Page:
Huge, floating garbage island has created new ecosystem
A massive accumulation of garbage is floating around in the Pacific Ocean and has become a home for species such as anemones and crabs. A new floating ecosystem has emerged, according to researchers.
The “garbage island”, which measures over 1.6 million square kilometers – roughly three times the area of Sweden – drifts around in the ocean between California and Hawaii. It’s not a compact island but the world’s largest collection of garbage, loosely held together by a huge eddy current that pulls trash toward the center.
Far out at sea, a number of species whose habitat is normally close to coasts have managed to survive and reproduce, according to a study that has been published in Nature Ecology and Evolution. The researchers retrieved 105 objects between November 2018 and January 2019 from the eastern parts of the great garbage patch, known in English as “The Great Pacific Garbage Patch”.
On the recovered objects, the researchers found 484 invertebrates of 46 different species, the vast majority of which normally live near the coast. The plastic debris has enabled new floating ecosystems with species that normally cannot survive in the open ocean but can actually survive there, according to the researchers.
– It was surprising to see how common the coastal species were. They were on 70 percent of the debris that we found, said Linsey Haram of the Smithsonian’s Environmental Research Center (SERC) in an interview with CNN.
Much of the recovered debris was severely degraded and brittle after years of wear and tear at sea. The plastic debris can survive for a long time in the ocean, while organic materials break down and sink in a few months or possibly years.
They eat each other
– On some of the objects, both coastal species and species that usually live far out to sea were found. There is probably competition for both space and food, says Linsey Haram.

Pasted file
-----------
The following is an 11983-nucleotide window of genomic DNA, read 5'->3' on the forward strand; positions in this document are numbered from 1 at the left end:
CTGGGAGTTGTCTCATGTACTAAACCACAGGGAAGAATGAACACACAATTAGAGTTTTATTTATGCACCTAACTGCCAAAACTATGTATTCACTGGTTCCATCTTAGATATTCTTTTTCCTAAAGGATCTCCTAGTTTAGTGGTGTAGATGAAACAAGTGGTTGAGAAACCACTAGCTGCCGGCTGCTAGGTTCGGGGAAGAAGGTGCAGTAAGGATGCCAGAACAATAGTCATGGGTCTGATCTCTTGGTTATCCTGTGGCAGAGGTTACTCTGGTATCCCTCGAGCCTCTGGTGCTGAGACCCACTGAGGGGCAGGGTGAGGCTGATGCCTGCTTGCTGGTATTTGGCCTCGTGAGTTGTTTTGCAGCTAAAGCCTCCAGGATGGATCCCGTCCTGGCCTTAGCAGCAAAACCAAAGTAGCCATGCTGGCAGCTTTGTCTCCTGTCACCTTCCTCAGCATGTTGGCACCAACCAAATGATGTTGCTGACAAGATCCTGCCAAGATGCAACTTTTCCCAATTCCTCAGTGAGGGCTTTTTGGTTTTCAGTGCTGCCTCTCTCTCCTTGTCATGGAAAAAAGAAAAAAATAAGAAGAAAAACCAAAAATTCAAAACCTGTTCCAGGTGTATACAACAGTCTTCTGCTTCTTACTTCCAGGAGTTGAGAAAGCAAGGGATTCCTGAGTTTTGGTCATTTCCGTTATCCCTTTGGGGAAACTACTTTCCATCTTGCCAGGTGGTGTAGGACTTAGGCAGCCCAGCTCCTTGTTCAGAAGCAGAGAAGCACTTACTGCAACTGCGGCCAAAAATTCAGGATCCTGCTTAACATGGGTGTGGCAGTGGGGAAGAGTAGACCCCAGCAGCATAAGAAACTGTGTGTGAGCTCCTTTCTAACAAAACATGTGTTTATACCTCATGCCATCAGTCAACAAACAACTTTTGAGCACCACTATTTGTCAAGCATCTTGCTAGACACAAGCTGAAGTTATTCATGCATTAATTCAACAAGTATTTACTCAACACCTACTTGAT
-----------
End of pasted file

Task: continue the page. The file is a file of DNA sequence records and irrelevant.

– We’ve seen evidence that some coastal anemones are eating species from further out to sea, so we know that some predation is going on between the two communities, she says.
Scientists have previously warned that invasive coastal species could lead to significant changes in the marine environment.
What it will mean in the long run that new species have established themselves far out at sea is not clear, and it is difficult to determine exactly how they have gotten so far out to sea and how they have managed to survive.
The garbage area consists of an estimated 1.8 trillion plastic items, according to the non-profit environmental organization The Ocean Cleanup. It is difficult to determine the number with any accuracy; it can be anywhere from 1.1 to 3.6 trillion objects.
That equates to over 200 items for every person in the world.
The greatest concentration of litter is in the center of the area, while it becomes significantly sparser towards the edges.
Plastic in the oceans can cause malnutrition in animals that sometimes mistake the trash for food. In addition, animals can get stuck in the plastic. According to studies, 17 percent of the species affected by plastic in the ocean are listed by the International Union for Conservation of Nature (IUCN), which manages the global list of red-listed species.
Sources: The ocean cleanup, AP